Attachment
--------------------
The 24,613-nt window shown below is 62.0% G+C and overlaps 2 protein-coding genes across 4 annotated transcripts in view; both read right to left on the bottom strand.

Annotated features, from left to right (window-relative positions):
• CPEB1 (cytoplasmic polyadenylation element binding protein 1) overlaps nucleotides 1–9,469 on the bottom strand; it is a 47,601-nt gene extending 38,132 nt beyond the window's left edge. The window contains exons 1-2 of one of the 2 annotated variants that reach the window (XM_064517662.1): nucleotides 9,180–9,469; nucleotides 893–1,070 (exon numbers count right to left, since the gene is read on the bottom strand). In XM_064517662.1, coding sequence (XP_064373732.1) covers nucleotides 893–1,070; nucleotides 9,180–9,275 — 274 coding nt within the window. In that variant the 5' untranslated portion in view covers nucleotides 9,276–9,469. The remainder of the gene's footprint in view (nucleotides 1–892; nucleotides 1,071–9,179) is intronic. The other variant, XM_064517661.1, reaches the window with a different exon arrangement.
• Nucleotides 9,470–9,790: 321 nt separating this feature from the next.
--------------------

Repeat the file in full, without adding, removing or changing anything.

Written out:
The 24,613-nt window shown below is 62.0% G+C and overlaps 2 protein-coding genes across 4 annotated transcripts in view; both read right to left on the bottom strand.

Annotated features, from left to right (window-relative positions):
• CPEB1 (cytoplasmic polyadenylation element binding protein 1) overlaps nucleotides 1–9,469 on the bottom strand; it is a 47,601-nt gene extending 38,132 nt beyond the window's left edge. The window contains exons 1-2 of one of the 2 annotated variants that reach the window (XM_064517662.1): nucleotides 9,180–9,469; nucleotides 893–1,070 (exon numbers count right to left, since the gene is read on the bottom strand). In XM_064517662.1, coding sequence (XP_064373732.1) covers nucleotides 893–1,070; nucleotides 9,180–9,275 — 274 coding nt within the window. In that variant the 5' untranslated portion in view covers nucleotides 9,276–9,469. The remainder of the gene's footprint in view (nucleotides 1–892; nucleotides 1,071–9,179) is intronic. The other variant, XM_064517661.1, reaches the window with a different exon arrangement.
• Nucleotides 9,470–9,790: 321 nt separating this feature from the next.